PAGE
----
Surely this is taken from the vicinity of the old Queen's Pier. Kowloon is in the background with the Kwun Tong quarry area very visible

The old Jardines lauch, "Thistle" is now in the Philippines sailing under the name "Isla". You can see recent pictures and history on facebook, " Motoryacht Isla"

The Dodwells boat was called Teen Cheong, although not as pretty as WayFoong. I'll have a search and see if I still have any photos.

I am an owner of the former Jardine's motor launch "Thistle", now called motor yacht "Isla". She has been restored, and is still running on her original Gardner 8L3 main engine, and is based in Subic Bay, Philippines.

I would be quite pleased to connect with anyone who has any memories or other information about this classic vessel, which celebrated her 50th anniversary last month.

Rafael Ongpin


Do you know who owns the Fortuna today? I was a passenger in the 1970s, as a child, when relatives on both sides of my family had a partial share in ownership. I remember learning how to fish from the crew. Where might I find more history about this boat? Many thanks 

Does anyone have photos of the Fortuna or know where I might find out more about the Fortuna's current owner? With thanks. - Maureen   

Incidentally looks like Saffron have an old 1935 vessel they call Java http://www.saffron-cruises.com/Details/Java

This loks very like the pre- war Mardep patrol launch I mentioned in an earlier posting.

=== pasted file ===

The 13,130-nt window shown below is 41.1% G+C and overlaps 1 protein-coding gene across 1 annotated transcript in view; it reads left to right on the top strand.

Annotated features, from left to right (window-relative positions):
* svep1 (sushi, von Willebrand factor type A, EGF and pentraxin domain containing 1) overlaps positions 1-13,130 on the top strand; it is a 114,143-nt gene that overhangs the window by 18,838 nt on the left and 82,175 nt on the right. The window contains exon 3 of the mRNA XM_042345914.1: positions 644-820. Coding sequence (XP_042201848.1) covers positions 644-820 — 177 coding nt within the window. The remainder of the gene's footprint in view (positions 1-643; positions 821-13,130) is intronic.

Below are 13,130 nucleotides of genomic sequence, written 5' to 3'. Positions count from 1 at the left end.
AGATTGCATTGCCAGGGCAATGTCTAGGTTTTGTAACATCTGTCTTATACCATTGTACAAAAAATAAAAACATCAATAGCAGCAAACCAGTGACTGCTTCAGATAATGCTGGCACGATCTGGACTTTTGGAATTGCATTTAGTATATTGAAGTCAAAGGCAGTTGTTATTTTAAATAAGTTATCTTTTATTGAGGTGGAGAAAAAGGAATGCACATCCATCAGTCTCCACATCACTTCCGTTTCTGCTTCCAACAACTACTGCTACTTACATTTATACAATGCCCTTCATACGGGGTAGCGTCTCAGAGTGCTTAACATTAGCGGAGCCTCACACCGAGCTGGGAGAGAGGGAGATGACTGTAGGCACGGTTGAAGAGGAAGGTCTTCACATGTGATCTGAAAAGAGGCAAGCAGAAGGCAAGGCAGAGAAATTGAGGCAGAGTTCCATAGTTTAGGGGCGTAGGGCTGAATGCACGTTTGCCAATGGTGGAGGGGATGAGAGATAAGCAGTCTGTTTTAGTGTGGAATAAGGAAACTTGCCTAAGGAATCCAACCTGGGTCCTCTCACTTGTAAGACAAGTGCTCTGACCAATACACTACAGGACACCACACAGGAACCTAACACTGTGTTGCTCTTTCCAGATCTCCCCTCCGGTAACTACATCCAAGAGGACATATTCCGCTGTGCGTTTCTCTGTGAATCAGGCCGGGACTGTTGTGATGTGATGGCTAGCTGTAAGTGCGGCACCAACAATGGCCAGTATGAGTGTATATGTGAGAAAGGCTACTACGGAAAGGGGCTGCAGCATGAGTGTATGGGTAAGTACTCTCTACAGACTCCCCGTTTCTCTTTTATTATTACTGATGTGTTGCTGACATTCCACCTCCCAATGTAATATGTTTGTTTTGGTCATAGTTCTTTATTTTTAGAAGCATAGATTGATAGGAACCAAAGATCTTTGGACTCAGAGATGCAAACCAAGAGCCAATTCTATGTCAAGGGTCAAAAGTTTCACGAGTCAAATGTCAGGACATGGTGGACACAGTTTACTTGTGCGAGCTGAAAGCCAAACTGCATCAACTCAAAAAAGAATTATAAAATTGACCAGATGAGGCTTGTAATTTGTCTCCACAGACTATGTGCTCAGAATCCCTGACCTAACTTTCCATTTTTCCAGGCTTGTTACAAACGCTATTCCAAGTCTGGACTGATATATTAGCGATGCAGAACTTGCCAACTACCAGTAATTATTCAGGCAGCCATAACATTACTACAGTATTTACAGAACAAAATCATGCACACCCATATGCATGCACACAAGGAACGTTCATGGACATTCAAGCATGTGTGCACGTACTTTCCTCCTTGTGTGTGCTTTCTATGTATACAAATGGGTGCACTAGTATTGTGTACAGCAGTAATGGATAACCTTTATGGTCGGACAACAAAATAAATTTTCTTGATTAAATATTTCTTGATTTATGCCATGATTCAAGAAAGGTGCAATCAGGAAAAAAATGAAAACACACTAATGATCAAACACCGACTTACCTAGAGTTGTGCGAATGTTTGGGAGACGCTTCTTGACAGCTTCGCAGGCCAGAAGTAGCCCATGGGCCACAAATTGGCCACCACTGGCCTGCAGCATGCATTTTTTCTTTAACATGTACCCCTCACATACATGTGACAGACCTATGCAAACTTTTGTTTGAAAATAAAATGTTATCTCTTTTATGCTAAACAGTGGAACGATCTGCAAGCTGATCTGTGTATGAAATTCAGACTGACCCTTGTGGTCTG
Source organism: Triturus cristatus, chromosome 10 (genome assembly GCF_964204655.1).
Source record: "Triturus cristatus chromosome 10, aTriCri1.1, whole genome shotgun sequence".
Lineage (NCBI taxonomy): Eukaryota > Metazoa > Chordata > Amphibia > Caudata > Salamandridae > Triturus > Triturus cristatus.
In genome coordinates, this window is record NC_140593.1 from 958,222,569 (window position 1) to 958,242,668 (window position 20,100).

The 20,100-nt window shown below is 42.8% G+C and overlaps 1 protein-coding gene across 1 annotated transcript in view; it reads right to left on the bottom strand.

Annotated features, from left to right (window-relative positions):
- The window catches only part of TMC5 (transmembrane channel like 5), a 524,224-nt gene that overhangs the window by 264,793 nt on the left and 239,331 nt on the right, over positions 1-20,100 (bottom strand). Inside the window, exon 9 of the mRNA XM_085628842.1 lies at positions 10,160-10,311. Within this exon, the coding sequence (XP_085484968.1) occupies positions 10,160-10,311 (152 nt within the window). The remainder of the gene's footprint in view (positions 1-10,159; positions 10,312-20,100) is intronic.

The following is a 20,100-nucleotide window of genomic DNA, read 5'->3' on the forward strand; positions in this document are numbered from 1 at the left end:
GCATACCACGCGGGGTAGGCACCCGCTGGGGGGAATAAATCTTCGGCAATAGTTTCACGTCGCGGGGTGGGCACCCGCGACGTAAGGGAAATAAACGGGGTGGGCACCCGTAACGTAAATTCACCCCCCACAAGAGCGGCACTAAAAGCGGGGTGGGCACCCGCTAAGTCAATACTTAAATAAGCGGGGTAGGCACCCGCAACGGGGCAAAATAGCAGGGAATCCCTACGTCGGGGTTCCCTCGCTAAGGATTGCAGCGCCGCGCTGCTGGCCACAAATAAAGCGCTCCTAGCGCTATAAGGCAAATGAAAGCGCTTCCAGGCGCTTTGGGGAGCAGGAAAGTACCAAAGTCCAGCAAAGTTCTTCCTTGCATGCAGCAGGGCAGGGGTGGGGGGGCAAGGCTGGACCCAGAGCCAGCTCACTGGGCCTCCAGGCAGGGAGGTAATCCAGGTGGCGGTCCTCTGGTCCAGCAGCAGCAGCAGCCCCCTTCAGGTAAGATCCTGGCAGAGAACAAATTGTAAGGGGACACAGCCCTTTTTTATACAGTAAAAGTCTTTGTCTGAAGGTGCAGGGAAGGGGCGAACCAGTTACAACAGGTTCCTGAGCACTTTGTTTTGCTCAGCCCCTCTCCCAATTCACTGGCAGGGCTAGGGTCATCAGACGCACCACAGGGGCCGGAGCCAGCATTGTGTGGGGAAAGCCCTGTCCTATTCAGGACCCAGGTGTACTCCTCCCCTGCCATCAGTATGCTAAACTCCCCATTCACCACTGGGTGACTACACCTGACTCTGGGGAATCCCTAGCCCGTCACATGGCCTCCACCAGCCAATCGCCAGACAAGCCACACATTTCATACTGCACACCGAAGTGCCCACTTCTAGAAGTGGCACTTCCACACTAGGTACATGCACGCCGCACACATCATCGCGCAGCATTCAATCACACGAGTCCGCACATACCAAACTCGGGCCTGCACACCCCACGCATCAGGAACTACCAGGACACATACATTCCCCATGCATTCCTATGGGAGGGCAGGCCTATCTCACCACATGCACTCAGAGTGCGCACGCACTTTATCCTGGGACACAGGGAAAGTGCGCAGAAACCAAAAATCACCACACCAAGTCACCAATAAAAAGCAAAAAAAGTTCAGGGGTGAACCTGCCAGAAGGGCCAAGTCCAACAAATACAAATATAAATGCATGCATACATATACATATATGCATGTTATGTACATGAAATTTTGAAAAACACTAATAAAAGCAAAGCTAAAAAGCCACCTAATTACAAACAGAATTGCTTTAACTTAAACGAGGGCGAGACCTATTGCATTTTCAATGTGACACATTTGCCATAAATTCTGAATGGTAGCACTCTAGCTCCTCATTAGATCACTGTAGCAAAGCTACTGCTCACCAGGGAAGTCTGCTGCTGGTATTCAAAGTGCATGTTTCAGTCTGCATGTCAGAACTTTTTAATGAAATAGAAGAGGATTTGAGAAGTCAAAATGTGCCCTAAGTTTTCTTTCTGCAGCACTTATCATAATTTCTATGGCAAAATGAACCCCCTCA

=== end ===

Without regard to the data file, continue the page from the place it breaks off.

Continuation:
as far as I know private vessel owners can hire out their boats via Saffron (friend of mine does that) so the Mardep patrol launch could still be in same private owner's hands 

Looks similar-ish to this: http://www.chinarhyming.com/2009/09/17/patrolling-for-pirates/

I would love a copy of this wonderful old vessel, full of happy memories, anyone know how I can find a copy?

Regards Shirley Adcock

Please see point 3 at:


From perusal of Iain Ward's "Shui Ging" , it seems that the vessel pictured in the chinarhyming reference is a steam pinnace which served in the HK Water Police 1899-1922.  



Hello, the boat is now owned by the Ho family and they still use it, in fact I was on her recently and can report that she is well kept and sailing beautifully.



I have 12 images of Fortuna in our library. Further, a story about the vessel was published here : http://www.fragrantharbour.com/Flip%20PDF/59/mobile/index.html#p=20

Please reply to David Robinson if you would like to find out more.

Many thanks, I have a copy of this from 1990...

Way Foong featured on the cover of the October 1988 issue of Fragrant Harbour. http://www.fragrantharbour.com/Flip%20PDF/36/36.html#p=1

Inside, there was a two-page feature of the vessel while it was still a working craft in the harbour. There are some 31 images of Way Foong / Wayfoong in the FH Photo Library.

If I'm not mistaken the Way Foong was taken up the Pearl River at the outbreak of the WW2 fighting and scuppered so as to avoid it falling into Jap hands. After the war the skipper came to the Bank to ask for his job back and was told that if he could find it the job was his! He did find it and it was subsequently "deiseled" and yes it did do the cash runs out to Laama Island and Lantao, Silver Mine Bay etc.

It also was a much loved boat for staff recreations, evenings and weekend jaunts. Seeing the boat carving its way through the Tung Lung Channel on its way to Clear Water Bay, or back to Queen's Pier was amazing and with heavy weather the water came over the decks - "hang on to the glasses and kids, flip flops overboard!". The number of curries and bottles of San Mig consumed during those day were legendary. What a launch it was. Later it was joined by the Way Lee, the Way Hong and the top executive launch Wardley.